How Damon Young Completed the Desperation-Aspiration Equation for VSB

"I'm not getting hired to do anything else, so I might as well just do the thing that I really want to do."

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By Damon Young
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Filed Under Future 50, Academia & Money
Damon Young, founder of Very Smart Brothas.
Future 50

I can’t tell the story of how VSB took off without also providing the context for where I was when VSB started.

We launched VSB in 2008. At the time, I was working at Duquesne University in Pittsburgh, running a program in the school of business there. In 2009, the whole program got shut down. We relied on organizations like the United Way and Pittsburgh Foundation, other foundations and grants, whatever, to keep running. And when the recession hit, those were the first dollars to dry up — the philanthropy dollars.

So I was at a bit of a crossroads. Did I want to continue on in academia and whatever, or did I want to see if I can pursue this writing full time? I went on a couple interviews that didn’t pan out, and so I worked on VSB while collecting unemployment.

I think at that time you were able to stay on unemployment for like 100 weeks. I was probably on unemployment for 99 weeks just building VSB and getting better at writing.

In a way, doing what I’m doing now has been an aspiration for some time, but I can’t remove desperation from that equation. 

Because I made the decision to do this based off of a feeling of “shit, I don’t know if I can do anything else. I’m not getting hired to do anything else, so I might as well just do the thing that I really want to do.”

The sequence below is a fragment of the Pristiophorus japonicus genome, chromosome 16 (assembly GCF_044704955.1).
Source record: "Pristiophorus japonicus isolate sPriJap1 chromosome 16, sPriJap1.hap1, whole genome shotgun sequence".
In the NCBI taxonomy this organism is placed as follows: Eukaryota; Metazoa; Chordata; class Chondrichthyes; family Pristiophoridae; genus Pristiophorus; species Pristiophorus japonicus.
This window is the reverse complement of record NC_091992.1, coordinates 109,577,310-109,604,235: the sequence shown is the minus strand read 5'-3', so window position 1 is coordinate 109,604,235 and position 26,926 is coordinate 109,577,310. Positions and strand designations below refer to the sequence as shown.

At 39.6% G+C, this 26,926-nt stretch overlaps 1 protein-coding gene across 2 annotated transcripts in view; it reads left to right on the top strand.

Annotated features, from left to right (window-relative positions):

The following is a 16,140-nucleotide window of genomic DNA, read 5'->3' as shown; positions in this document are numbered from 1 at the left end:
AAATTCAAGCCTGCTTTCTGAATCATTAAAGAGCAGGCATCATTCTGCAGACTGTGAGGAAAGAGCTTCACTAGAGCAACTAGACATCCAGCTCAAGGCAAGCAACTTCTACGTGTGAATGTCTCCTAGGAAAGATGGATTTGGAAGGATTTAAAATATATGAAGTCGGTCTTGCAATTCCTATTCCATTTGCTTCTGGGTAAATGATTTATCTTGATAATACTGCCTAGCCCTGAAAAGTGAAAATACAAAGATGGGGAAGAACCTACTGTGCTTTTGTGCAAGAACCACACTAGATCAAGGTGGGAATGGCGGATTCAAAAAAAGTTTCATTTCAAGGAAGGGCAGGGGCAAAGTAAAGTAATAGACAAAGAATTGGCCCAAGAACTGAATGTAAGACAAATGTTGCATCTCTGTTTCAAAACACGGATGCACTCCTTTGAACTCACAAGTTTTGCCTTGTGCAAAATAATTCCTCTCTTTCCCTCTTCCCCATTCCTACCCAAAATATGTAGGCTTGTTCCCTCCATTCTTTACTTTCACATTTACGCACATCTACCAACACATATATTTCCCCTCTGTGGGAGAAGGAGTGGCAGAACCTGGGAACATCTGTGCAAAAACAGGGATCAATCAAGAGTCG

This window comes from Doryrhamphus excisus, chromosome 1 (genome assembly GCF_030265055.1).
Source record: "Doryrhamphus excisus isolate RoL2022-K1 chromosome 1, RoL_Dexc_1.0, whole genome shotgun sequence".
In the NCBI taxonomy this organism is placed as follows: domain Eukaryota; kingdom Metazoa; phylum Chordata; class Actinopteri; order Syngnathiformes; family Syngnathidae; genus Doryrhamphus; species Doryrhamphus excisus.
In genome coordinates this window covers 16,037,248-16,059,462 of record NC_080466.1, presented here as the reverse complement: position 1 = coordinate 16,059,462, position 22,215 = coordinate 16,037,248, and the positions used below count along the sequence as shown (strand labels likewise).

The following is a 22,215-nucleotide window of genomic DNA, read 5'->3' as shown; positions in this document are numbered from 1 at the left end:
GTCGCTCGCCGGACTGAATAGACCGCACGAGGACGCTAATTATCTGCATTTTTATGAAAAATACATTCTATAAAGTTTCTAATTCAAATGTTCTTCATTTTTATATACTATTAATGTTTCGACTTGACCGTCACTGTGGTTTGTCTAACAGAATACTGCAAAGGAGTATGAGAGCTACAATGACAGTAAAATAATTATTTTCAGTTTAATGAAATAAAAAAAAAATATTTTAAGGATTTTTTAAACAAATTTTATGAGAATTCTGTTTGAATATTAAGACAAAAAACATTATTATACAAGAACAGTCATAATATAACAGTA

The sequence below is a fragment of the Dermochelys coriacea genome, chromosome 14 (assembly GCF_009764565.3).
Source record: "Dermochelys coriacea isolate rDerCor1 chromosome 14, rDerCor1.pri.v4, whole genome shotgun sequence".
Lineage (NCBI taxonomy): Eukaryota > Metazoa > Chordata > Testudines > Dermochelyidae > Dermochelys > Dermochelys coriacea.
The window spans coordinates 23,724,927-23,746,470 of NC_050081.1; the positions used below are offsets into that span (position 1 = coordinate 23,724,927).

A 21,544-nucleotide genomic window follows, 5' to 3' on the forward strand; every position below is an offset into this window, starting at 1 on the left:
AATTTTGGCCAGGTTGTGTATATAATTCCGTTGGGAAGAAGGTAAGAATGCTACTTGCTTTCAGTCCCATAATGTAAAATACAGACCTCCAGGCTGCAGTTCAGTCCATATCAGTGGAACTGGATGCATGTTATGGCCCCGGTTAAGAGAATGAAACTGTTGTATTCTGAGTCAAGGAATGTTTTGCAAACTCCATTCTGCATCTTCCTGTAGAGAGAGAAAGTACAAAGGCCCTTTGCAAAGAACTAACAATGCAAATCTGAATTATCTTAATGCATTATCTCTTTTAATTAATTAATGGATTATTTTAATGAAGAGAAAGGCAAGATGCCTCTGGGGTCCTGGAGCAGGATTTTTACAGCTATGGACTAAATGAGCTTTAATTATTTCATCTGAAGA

Also read: Damon Young on How to Make It as a Writer in the 2020s: “Move to Pittsburgh”

Pittsburgh

Whatever ambition that I’ve had to get better and to build VSB, much of that is due to “shit, I need to do this, I need to get good enough for someone to pay me to write, because if I don’t, if I don’t get there, how am I going to make rent? How am I going to make my car payments? How am I going to eat? How am I going to go on dates?”

I guess the realization that VSB itself was valuable, and something that could — instead of being a means to an end — but be the end itself came in around 2013, when I applied for a grant and won.

This was the Advancing Black Arts in Pittsburgh grant, and it wasn’t just about the money. The process of writing that grant helped me streamline my thoughts and my ambitions and my goals and actually put them on paper. Like “oh, okay, so I have to do this, and I have to talk to this person. I have to do whatever.” In getting that grant, I used much of it to transform VSB from a blog with just two guys writing, to more of a digital magazine with blog properties.

At that time, we had a very established sensibility, and we attracted writers who maybe didn’t agree with us on everything but had a sheer sensibility.

Some of the writers who have written for VSB were pulled right out of the comments section. It was just like “hey, you should write a thing.” One just wrote her first piece for The Atlantic in April.

Sourced from a verbal interview.


Damon Young is a member of the Inverse Future 50.